Sunday, February 20, 2011

Sermon for Sunday, February 20, 2011 Matt 5:38-48 “Perfect Love”

Oh, that Jesus! Such a kidder!

Be perfect as your Father in heaven is perfect.



Perfect, that’s me. Just like…um….God. And my secret husband is Liam Neeson and I’m six feet tall and blonde with high cheekbones and no spider veins or wrinkles. Perfect.

But when Jesus says perfect here, he’s not talking about Hollywood perfect. No, he’s talking about heaven perfect.

But he’s also talking about earthly perfect. And it’s such a relief to know that we can discard the Hollywood perfect part and just focus on the perfect that Jesus worries about – the perfect that is all about loving each other, even when the object of our love is pretty unlovable.

Well, maybe it isn’t so easy after all.

Loving those whom it would be easier to, if not hate, at least dislike.

Jesus jabs us in the ribs when he tells us about it….he says “being nice is easy. Even the tax collectors – the most hated people in society at that time – can be nice to those they love. Aren’t you better than that, having known me?”

No, followers of Christ are expected to up the ante, as it were. No surprise there – we’ve been hearing about Jesus intensifying what the law means in practice for the past several weeks. And that intensity is all about one thing, one word, one practice: love. Loving even when it’s hard. Loving even when it seems counterintuitive. Loving when you want to turn away.

And once again, Jesus jabs us in the ribs. “And don’t only be loving towards your own people, because even people who don’t know me – even Gentiles – can manage that. Aren’t you better than that, having known me?”

No, you have to love even when it’s hard. Even when it seems counterintuitive. Even when you want to turn away.

And it reminds me of that moment, much later in the gospel, when Jesus and the disciples are sitting around the dinner table after a beauty and highly symbolic meal, when he tells them and us to keep having such meals, so that we don’t forget the love shared around the table and the promises shared around the table. And Jesus ends this lovely meal with a word of warning: “One of you is going to betray me.”

They are horrified. Except, of course, for the one who will do the betraying. He has already set the wheels in motion, this betrayer. The disciples all say, “surely not I, Lord?” They say it with that little question mark at the end…until the one who will hand Jesus over says the question. No question mark in his voice. He knows what will happen, and so does Jesus. And softly, Jesus says, “You have said it.”

But then the meal is over, and they sing a hymn, and they go out to the Mount of Olives, and Jesus goes to pray. He tells the disciples that they, too, will betray him, and of course they deny it. He asks the disciples to sit and wait with him, but they fall asleep while he prays. They betray him by their inability to even stay awake, by their running away, so that when the hour comes, only one disciple and the two Marys are with him.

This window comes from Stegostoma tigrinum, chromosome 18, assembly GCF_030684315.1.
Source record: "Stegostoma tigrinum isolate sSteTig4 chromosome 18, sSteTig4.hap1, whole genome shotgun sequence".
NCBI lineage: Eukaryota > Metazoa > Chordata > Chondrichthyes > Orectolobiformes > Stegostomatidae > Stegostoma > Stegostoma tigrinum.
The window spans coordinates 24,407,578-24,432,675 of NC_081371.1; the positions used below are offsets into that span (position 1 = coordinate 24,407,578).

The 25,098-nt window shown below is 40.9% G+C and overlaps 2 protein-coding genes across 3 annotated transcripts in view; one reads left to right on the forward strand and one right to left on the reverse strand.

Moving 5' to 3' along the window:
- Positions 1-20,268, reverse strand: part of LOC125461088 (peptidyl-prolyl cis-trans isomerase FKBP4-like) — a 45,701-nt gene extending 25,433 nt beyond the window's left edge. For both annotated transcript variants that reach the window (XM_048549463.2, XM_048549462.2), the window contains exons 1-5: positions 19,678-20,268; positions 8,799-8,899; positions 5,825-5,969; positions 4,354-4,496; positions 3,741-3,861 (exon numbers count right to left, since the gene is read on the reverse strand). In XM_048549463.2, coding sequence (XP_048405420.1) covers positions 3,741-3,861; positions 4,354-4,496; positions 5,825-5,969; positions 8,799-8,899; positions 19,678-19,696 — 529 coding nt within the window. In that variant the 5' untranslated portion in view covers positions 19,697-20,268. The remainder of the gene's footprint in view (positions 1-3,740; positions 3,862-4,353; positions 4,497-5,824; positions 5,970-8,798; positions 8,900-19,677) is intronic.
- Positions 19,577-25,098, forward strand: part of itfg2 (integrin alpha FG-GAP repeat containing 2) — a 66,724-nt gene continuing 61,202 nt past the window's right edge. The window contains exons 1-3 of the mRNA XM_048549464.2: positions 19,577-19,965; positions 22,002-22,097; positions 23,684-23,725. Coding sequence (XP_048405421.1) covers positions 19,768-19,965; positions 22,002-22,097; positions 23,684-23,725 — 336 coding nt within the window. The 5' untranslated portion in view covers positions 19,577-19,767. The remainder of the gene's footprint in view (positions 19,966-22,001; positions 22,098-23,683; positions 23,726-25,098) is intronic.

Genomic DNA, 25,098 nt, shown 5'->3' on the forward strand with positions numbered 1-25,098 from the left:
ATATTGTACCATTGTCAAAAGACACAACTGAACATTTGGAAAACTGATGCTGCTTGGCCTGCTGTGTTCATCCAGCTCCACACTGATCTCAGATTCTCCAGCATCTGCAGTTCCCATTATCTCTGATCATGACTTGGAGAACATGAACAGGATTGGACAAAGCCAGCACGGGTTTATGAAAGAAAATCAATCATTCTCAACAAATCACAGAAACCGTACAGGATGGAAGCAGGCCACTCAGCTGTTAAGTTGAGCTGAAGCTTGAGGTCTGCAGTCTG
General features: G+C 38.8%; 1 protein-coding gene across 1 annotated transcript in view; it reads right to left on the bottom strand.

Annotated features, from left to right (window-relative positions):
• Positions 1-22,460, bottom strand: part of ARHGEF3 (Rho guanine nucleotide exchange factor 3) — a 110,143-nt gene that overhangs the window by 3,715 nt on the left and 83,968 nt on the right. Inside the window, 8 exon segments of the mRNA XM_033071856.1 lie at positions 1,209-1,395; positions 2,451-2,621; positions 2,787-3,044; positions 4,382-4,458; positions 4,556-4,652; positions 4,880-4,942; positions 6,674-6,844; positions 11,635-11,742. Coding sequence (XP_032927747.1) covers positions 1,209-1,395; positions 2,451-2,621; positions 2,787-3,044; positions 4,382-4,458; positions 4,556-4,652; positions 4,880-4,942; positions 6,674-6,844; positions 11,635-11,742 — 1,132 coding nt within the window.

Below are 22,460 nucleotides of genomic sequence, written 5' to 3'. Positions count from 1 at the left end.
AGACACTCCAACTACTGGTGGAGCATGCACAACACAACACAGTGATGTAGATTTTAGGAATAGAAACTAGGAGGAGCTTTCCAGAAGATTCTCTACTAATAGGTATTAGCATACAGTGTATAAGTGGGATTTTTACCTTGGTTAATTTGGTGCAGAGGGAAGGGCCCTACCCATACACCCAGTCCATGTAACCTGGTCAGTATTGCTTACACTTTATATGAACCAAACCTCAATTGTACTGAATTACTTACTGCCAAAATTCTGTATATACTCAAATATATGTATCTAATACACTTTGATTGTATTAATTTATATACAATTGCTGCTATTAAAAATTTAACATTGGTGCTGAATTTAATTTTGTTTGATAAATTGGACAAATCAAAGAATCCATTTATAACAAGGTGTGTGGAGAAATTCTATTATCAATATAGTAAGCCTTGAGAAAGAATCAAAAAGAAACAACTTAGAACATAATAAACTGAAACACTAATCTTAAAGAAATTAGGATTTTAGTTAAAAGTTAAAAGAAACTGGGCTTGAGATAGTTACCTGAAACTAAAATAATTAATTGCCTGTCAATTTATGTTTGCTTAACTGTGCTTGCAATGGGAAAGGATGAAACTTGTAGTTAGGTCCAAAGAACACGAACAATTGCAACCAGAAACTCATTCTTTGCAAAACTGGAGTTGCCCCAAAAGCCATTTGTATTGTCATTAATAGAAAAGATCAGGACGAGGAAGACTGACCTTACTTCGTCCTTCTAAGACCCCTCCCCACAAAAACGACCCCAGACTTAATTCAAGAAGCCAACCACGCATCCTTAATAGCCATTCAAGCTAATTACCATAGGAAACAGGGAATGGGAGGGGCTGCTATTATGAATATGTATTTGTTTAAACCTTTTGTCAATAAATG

Betrayal…perhaps that is the opposite of love, not hate. The absence of the ability to do what you have promised. The turning against the one you love. And all Jesus asks for is love.

And all Jesus gives is love.

Even when Judas turns away and offers him to the chief priests and scribes, Jesus doesn’t stop loving him. He grieves, but he doesn’t hate.

Even when the disciples fall asleep while he prays, even when they run away and hide, he doesn’t stop loving them. He is disappointed in their weakness, but he doesn’t hate.

No, he does the harder thing. He keeps on loving despite what has happened.

Did he think of those words we heard this morning at those moments? “Love your enemies and pray for those who persecute you, so that you may be children of your Father in heaven.”

It’s easy when we just speak the words. Not so easy in practice. And yet Jesus, betrayed, tortured, facing death, knowing that he would be alone at the hour of his death, still forgives, still loves. Perfect, as our Father in heaven is perfect. Perfect love.

Not vengeance. Not an eye for an eye or a tooth for a tooth. “Love your enemies and pray for those who persecute you, so that you may be children of your Father in heaven.”

We live in a dangerous world. There are bad people and misguided people and greedy people who want to cause harm. Some would say we are naïve, we Christians, because Jesus, who was not the least bit naïve about evil in this world, said “Love your enemies and pray for those who persecute you, so that you may be children of your Father in heaven.”

No, Jesus is not denying the evil. He is telling us that the way to conquer evil is with something that is ultimately more powerful than guns or bombs or chemical weapons…it is love.

We saw a little of that in action – in imperfect action, to be sure, but in action nonetheless – in the past couple of weeks in Egypt. People turned out into Tahrir Square crying out for freedom. Were they advocating overthrow of a regime that they believed was repressive? Yes, they were. But ultimately, what they were advocating for was a nation that would be loving toward all its people, and their cry was not one from behind the sight of a scope on a rifle, it was arm in arm in a loving community. Their cry for their nation was love – love of each other, love of freedom, love of equality.